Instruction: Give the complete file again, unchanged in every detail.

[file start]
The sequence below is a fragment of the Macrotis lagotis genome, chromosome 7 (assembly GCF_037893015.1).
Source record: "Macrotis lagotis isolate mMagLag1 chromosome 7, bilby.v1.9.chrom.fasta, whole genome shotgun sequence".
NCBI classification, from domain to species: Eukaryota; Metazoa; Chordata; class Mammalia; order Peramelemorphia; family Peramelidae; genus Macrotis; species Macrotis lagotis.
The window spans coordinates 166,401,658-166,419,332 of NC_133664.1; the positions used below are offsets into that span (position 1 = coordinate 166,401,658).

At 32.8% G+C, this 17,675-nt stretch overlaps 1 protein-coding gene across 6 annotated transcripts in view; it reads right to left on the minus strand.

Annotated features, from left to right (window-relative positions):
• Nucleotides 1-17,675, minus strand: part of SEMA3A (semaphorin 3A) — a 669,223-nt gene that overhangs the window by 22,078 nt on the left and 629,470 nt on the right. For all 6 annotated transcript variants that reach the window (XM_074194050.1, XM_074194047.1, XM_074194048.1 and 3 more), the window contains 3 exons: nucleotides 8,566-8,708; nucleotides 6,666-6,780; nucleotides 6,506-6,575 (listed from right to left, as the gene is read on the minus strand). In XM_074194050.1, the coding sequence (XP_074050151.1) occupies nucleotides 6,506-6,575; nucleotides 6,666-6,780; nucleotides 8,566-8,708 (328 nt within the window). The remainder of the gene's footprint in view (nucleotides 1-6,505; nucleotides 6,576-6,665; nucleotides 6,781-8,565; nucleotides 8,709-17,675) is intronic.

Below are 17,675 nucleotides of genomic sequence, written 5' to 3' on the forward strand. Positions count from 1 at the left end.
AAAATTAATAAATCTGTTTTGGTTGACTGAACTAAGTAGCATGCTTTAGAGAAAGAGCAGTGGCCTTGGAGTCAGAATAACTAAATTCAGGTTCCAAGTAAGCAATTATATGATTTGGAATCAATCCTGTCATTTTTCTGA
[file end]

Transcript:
The sequence below is a fragment of the Macrotis lagotis genome, chromosome 7 (assembly GCF_037893015.1).
Source record: "Macrotis lagotis isolate mMagLag1 chromosome 7, bilby.v1.9.chrom.fasta, whole genome shotgun sequence".
NCBI classification, from domain to species: Eukaryota; Metazoa; Chordata; class Mammalia; order Peramelemorphia; family Peramelidae; genus Macrotis; species Macrotis lagotis.
The window spans coordinates 166,401,658-166,419,332 of NC_133664.1; the positions used below are offsets into that span (position 1 = coordinate 166,401,658).

At 32.8% G+C, this 17,675-nt stretch overlaps 1 protein-coding gene across 6 annotated transcripts in view; it reads right to left on the minus strand.

Annotated features, from left to right (window-relative positions):
• Nucleotides 1-17,675, minus strand: part of SEMA3A (semaphorin 3A) — a 669,223-nt gene that overhangs the window by 22,078 nt on the left and 629,470 nt on the right. For all 6 annotated transcript variants that reach the window (XM_074194050.1, XM_074194047.1, XM_074194048.1 and 3 more), the window contains 3 exons: nucleotides 8,566-8,708; nucleotides 6,666-6,780; nucleotides 6,506-6,575 (listed from right to left, as the gene is read on the minus strand). In XM_074194050.1, the coding sequence (XP_074050151.1) occupies nucleotides 6,506-6,575; nucleotides 6,666-6,780; nucleotides 8,566-8,708 (328 nt within the window). The remainder of the gene's footprint in view (nucleotides 1-6,505; nucleotides 6,576-6,665; nucleotides 6,781-8,565; nucleotides 8,709-17,675) is intronic.

Below are 17,675 nucleotides of genomic sequence, written 5' to 3' on the forward strand. Positions count from 1 at the left end.
AAAATTAATAAATCTGTTTTGGTTGACTGAACTAAGTAGCATGCTTTAGAGAAAGAGCAGTGGCCTTGGAGTCAGAATAACTAAATTCAGGTTCCAAGTAAGCAATTATATGATTTGGAATCAATCCTGTCATTTTTCTGA